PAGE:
A lawmaker who opposes the Patient Protection and Affordable Care Act (PPACA) is having trouble getting federal courts to consider his objections to the law’s effects on congressional health benefits.
A three-judge panel at the 7th U.S. Circuit of Appeals ruled Tuesday that Sen. Ron Johnson, R-Wis., and one of Johnson’s aides, Brooke Ericson, have no standing to sue over U.S. Office of Personnel Management (OPM) regulations implementing the parts of PPACA that affect health benefits for members of Congress and some of those members’ aides.
The panel that reviewed the case, Ron Johnson and Brooke Ericson vs. U.S. Office of Personnel Management and Katherine Archuleta (Case Number 14-2723), upheld an earlier ruling, issued by a judge in the Eastern District of Wisconsin. The district court judge, William Griesbach, said Johnson and Ericson had no standing to bring their case.
PPACA requires members of Congress and some aides to get their health benefits from a PPACA public exchange. OPM adopted a regulation saying the government would pay help for coverage that the affected lawmakers and aides get from the locally run exchange in the District of Columbia.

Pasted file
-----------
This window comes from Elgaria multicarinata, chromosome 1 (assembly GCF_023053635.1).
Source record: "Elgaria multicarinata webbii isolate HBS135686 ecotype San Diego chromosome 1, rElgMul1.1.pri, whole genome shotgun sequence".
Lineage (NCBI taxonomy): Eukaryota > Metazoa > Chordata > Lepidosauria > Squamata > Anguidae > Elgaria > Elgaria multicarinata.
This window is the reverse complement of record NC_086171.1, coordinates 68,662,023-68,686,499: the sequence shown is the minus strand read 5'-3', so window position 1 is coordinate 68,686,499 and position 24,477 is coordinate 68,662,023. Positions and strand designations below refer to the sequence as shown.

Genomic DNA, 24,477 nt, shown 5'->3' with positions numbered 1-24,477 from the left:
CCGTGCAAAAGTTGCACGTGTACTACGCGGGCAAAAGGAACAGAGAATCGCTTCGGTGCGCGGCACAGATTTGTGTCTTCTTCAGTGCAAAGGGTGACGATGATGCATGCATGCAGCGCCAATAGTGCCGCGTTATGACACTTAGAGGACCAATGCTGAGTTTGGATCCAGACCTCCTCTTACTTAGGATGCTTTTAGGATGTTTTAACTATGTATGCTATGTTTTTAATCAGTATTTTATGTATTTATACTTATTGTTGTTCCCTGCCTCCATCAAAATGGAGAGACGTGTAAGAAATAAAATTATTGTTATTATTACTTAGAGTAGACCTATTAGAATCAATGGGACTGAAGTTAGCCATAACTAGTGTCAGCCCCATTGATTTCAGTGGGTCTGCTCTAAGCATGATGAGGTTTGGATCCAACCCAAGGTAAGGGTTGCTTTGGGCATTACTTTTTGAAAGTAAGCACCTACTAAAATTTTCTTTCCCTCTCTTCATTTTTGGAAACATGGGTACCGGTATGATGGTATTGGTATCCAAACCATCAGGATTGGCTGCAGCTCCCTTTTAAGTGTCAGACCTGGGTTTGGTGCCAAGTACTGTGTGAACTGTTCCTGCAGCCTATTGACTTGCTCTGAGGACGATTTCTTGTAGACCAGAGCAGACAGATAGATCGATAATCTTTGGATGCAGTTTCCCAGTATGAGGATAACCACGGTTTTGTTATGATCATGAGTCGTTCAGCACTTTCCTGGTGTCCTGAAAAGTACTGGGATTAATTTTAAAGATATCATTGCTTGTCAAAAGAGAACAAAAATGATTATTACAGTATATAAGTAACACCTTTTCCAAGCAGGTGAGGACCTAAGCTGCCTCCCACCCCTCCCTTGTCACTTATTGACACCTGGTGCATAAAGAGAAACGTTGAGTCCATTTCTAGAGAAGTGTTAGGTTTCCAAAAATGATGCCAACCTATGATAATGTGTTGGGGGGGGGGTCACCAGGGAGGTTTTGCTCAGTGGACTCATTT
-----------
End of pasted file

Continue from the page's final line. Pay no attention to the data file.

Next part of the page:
Before PPACA took effect, the affected people would have gotten their health benefits from the Federal Employee Health Benefits Program (FEHBP). The government normally pays about 72 percent of the employees’ share of the cost of FEHBP coverage.
Johnson and Ericson argued that the OPM regulation imposes administrative burdens, by forcing them to decide which members of Johnson’s staff must use exchange coverage; that the regulation deprives them of the right to treatment equal to the treatment that Johnson’s constituents receive; and that the regulation causes Johnson “reputational and electoral injury,” by forcing him to engage in conduct that he believes to be illegal, and to receive “special treatment.”
Judge Joel Flaum, who was appointed to his seat by President Reagan, wrote in an opinion for the panel that Johnson and Ericson are seeking an end to the government subsidy for congressional exchange coverage, and that the subsidy has nothing to do with the administrative benefits. A court could kill the OPM regulation as a whole, and that would eliminate the alleged administrative burden, but the fact that killing the whole regulation would eliminate the administrative burden does not mean concerns about the administrative burden give Johnson and Ericson standing to challenge the rest of the regulation, Flaum writes.